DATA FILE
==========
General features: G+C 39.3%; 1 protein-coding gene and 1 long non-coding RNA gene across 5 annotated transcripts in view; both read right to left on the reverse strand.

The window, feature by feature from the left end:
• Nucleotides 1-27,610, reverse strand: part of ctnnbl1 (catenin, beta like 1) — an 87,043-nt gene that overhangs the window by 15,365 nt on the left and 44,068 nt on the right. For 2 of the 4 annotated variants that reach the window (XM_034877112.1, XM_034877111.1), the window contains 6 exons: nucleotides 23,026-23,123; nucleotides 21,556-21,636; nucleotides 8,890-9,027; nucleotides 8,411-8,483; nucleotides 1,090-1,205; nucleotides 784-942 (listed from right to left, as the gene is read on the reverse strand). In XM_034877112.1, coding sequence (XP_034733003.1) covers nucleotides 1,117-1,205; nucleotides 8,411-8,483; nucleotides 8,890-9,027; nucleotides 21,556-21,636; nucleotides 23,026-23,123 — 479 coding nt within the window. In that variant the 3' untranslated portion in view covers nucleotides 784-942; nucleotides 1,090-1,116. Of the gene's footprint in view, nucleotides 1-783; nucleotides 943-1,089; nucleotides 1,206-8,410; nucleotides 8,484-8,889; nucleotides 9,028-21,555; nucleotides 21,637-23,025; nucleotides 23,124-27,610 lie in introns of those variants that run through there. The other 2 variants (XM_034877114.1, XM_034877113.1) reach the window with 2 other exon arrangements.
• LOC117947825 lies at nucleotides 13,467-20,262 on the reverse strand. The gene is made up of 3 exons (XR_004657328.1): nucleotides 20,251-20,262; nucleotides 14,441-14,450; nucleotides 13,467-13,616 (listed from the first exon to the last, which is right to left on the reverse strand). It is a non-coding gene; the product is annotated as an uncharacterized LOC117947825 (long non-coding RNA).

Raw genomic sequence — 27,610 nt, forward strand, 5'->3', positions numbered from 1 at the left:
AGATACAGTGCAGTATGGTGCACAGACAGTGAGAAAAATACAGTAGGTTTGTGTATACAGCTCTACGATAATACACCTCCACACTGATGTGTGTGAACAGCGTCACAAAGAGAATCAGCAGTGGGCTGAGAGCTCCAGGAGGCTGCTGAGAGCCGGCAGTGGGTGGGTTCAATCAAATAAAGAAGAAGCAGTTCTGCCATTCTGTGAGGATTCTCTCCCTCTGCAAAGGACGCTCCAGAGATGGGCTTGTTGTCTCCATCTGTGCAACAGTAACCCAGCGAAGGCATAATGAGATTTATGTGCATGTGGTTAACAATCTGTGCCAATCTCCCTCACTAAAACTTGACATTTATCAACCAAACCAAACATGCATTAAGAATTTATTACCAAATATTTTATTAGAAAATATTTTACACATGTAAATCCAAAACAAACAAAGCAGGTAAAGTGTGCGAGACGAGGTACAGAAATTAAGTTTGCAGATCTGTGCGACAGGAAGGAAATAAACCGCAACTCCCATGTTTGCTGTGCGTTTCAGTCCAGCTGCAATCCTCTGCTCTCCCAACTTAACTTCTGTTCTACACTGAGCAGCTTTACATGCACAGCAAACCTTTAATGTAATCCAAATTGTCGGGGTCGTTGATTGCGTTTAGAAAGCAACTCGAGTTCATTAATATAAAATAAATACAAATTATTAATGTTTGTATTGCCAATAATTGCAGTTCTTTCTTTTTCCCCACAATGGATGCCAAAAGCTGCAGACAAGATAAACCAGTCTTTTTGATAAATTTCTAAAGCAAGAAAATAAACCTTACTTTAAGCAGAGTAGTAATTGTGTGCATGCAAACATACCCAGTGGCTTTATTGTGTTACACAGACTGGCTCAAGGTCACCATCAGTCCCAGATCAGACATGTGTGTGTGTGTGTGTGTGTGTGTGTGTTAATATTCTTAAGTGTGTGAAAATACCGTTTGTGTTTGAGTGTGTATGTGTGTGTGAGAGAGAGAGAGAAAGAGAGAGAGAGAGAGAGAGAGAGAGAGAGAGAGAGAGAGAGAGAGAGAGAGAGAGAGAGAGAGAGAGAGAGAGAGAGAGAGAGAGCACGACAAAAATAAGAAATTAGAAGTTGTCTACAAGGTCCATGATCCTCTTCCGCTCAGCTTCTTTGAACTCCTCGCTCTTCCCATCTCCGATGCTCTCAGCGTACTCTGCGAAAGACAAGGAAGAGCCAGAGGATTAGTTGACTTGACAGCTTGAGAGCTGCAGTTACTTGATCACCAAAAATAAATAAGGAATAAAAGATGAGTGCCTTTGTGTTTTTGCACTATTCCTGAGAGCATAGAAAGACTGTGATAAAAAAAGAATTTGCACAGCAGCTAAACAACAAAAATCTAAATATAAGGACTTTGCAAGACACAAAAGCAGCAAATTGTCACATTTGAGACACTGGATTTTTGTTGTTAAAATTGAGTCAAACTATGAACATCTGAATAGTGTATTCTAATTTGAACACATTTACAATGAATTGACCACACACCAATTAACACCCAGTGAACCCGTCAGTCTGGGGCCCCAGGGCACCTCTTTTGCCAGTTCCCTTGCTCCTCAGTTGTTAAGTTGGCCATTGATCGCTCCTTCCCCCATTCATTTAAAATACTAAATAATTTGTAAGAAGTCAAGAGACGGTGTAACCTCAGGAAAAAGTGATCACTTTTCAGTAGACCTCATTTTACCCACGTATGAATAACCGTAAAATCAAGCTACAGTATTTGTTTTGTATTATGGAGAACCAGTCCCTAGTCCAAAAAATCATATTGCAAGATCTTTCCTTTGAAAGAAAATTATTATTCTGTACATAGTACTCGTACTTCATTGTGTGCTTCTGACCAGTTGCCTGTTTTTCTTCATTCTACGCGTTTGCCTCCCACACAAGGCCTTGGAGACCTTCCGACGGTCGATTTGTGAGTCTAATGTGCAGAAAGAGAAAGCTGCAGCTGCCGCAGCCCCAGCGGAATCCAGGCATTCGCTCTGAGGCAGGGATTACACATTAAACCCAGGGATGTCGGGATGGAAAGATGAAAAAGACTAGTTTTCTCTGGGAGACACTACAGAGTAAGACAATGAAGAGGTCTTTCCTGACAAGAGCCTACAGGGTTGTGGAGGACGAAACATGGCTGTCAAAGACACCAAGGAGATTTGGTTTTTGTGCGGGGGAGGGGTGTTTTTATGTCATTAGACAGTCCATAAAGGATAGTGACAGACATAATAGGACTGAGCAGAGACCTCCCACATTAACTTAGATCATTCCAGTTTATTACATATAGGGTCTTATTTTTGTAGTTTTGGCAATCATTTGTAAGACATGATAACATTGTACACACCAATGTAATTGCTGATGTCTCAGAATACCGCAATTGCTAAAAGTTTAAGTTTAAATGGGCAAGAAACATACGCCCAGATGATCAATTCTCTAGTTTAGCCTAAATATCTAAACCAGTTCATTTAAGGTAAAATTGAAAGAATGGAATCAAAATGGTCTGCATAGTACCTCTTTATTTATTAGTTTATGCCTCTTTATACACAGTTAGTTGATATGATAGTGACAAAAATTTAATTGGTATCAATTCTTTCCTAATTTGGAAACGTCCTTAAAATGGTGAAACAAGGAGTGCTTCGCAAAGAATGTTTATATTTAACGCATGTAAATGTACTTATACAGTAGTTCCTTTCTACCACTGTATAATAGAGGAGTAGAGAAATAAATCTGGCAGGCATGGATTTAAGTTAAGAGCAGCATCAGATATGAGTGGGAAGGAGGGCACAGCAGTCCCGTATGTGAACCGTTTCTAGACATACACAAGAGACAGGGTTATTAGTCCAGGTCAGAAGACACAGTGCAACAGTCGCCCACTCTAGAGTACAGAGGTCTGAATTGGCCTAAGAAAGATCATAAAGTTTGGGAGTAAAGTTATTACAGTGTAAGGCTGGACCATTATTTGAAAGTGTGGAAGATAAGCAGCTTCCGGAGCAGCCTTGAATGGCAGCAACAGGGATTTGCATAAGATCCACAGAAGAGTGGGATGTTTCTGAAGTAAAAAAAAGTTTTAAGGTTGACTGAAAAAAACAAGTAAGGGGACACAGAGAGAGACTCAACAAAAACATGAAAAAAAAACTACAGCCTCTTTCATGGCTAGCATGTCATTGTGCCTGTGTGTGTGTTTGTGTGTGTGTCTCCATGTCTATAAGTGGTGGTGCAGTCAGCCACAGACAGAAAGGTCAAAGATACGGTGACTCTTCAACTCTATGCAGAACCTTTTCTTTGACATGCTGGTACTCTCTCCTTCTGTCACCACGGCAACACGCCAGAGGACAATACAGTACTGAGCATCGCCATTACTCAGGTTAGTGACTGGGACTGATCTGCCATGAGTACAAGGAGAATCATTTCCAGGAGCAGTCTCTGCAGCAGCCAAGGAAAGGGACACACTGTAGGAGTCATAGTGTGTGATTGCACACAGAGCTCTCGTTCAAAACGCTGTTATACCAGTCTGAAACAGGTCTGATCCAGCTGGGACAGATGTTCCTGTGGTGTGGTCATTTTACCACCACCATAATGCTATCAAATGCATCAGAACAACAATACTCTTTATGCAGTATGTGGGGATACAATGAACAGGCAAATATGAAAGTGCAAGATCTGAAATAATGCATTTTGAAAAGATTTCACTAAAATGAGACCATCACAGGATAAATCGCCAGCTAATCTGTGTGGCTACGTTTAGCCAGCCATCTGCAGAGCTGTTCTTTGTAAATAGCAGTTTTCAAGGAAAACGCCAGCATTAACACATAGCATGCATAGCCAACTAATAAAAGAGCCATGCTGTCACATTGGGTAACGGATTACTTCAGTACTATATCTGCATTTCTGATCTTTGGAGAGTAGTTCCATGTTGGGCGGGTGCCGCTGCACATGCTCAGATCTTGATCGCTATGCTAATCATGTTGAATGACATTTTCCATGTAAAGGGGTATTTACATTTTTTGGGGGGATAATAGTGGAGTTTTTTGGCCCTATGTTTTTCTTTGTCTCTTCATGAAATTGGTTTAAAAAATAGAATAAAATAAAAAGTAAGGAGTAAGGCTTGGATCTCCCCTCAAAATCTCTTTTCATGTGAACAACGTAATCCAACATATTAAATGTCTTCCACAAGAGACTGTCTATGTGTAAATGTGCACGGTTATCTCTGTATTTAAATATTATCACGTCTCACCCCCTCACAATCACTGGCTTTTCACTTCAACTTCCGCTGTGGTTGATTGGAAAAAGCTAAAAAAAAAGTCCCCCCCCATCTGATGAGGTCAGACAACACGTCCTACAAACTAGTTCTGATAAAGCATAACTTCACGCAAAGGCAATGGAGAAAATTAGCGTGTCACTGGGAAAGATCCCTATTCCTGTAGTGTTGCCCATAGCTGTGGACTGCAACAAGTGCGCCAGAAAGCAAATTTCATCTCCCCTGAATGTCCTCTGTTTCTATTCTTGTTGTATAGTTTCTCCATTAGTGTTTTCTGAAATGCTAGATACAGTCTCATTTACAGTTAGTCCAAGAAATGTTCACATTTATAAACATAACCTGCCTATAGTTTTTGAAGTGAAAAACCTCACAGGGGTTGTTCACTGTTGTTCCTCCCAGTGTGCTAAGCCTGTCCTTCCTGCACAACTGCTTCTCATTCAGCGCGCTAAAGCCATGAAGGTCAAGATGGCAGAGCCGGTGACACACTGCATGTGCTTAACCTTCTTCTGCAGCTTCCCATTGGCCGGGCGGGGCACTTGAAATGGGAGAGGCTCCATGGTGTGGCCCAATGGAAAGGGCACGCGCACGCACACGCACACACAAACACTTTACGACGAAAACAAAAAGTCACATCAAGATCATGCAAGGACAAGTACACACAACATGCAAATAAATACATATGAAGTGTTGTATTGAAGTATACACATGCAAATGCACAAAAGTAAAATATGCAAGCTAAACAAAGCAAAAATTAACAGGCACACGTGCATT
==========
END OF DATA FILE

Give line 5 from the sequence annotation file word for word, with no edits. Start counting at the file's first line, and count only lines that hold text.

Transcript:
Raw genomic sequence — 27,610 nt, forward strand, 5'->3', positions numbered from 1 at the left: